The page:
Saturday, April 11, 2009

Nationalizing banks poses risk but other options look worse

Original Link:,0,3132308.column

By David Greising

Each new term we add to the lexicon of financial disaster is a scary next step into the unknown. Last fall, there was the bank bailout, then the Detroit bailout. Next came the stimulus plan, and last week the great mortgage bailout.

And now this: nationalization, a scenario outlined Monday by analysts in which the government could end up controlling troubled banks.

The very word has connotations of the Great Depression and economic disaster. The last time the U.S. nationalized banks, we also faced 25 percent unemployment, bread lines, Hoovervilles and questions about the future of our democracy.

Nationalization is scary, all right. But so is the alternative: The malaise and mismanagement we have witnessed since the financial system started breaking down last summer.

Without nationalization—yet—taxpayers have spent many billions bailing out the banks, with precious little to show for it. Unless something is done, we may have to consult another phrase from the dictionary of financial distress: zombie banks, or those that do little lending, which leads to more lost time.

Can nationalization be much worse?

Granted, there are great risks to nationalization.

For starters, there is the basic philosophical quandary. It's tough for a country to take over a large swath of its banking sector and still tout itself as the first, best bastion of capitalism.

Execution risks abound too. University of Chicago business school professor Raghuram Rajan notes that nationalized banks would be subject to political pressures. They might weaken the economy by keeping failing companies alive. And nationalization would amount to a government rescue of bank bondholders, who don't deserve the help.

The economic arguments are persuasive. But they ignore policy realities that indicate a well-managed and limited nationalization effort could be a net benefit. Nationalized banks could serve broader interests, such as increasing lending and providing mortgage relief.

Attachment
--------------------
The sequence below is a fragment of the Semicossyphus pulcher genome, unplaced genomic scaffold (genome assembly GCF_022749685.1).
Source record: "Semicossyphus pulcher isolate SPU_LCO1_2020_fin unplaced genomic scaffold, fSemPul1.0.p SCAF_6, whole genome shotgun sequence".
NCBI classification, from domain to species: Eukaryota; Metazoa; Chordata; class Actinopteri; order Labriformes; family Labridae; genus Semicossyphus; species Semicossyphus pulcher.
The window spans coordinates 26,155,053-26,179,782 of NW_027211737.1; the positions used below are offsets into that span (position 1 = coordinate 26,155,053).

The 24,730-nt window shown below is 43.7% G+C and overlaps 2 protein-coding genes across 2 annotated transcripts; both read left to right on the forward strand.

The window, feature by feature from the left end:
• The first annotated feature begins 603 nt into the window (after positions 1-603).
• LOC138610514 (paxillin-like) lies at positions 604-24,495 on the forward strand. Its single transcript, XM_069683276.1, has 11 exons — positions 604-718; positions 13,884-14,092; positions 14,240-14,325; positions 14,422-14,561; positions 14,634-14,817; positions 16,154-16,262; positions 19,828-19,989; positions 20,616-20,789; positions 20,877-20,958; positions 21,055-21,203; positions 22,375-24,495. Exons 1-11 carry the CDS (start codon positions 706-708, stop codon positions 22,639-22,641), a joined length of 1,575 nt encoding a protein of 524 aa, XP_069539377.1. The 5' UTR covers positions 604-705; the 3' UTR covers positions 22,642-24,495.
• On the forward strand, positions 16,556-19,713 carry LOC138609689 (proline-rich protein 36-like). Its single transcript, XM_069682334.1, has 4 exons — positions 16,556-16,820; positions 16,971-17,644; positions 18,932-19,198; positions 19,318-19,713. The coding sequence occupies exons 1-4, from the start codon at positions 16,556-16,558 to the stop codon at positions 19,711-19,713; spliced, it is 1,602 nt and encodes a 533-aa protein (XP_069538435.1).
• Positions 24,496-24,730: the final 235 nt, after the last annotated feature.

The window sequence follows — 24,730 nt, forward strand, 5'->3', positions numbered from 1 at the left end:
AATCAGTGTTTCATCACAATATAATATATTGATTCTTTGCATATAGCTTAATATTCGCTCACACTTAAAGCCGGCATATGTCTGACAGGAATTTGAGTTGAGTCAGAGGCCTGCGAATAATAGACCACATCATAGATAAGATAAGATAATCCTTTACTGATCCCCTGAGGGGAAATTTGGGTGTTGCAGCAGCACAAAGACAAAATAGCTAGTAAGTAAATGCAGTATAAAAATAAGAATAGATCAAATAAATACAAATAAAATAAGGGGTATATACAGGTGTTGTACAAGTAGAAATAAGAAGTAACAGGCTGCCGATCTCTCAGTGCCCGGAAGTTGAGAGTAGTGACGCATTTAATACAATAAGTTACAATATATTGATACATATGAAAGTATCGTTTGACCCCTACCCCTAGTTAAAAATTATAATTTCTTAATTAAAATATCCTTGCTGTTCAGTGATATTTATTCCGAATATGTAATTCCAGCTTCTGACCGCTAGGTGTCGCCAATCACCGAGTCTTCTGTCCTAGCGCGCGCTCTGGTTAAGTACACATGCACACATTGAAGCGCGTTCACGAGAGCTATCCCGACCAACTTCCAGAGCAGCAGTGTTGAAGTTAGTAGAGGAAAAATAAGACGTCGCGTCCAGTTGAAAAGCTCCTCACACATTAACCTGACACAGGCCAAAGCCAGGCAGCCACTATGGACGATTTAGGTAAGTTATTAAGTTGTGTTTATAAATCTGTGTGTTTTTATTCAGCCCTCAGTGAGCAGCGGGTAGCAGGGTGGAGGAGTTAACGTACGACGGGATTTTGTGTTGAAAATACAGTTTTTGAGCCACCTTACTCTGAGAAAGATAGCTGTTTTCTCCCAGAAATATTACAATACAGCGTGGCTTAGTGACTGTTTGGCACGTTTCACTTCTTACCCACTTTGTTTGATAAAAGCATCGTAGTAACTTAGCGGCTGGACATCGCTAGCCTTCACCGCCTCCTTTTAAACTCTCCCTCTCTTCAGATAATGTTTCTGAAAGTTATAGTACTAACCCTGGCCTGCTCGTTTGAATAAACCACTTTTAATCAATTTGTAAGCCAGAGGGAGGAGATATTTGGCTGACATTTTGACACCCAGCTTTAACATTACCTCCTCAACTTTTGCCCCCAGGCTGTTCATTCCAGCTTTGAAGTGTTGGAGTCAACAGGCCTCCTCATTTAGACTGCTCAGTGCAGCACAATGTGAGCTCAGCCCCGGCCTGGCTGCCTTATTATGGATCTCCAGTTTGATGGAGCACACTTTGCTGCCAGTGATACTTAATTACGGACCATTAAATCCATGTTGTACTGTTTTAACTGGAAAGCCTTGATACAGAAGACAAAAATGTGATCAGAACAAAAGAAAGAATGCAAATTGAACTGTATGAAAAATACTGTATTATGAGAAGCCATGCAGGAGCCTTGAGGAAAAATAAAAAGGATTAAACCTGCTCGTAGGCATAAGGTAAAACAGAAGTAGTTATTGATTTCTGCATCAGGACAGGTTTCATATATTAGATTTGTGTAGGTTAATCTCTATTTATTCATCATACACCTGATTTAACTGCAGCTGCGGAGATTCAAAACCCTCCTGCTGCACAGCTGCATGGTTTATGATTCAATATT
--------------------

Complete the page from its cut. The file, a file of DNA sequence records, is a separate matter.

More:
The effort to spur lending has had little discernible effect on private-sector banks. Taxpayers have invested $350 billion in the bank bailout so far, with $350 billion more on the way. The money has not had the intended effect of spurring lending or eliminating so-called toxic assets.

One sign of how this could be different came from Great Britain. Northern Rock, a bank nationalized last year by the British government, on Monday announced a plan to write $7 billion in new mortgages this year and nearly double that next year.

Scale those numbers up to a bank the size of Citigroup, which is eight times as large as Northern Rock was at the time it was nationalized. Imagine the lending power that could be unleashed.

A second major advantage is that nationalization would help eliminate the fear of the unknown that has become a major factor in the economic collapse. A nationalized bank would have less incentive to keep secrets about troubles hidden on its balance sheet.

The key question, then, is whether nationalization is done effectively or poorly.

"When the government says it's going to nationalize, does everybody believe we're going to have much stronger and more effectively capitalized banks?" asks James Barth, an Auburn University finance professor who was chief economist at the Office of Thrift Supervision. "Or does one think of something the government has mismanaged, like the Postal Service?"

Nationalization is nobody's first-choice rescue plan. There is a chance it could be done very badly. Done well, though, it could be an improvement over efforts to date that have not worked.

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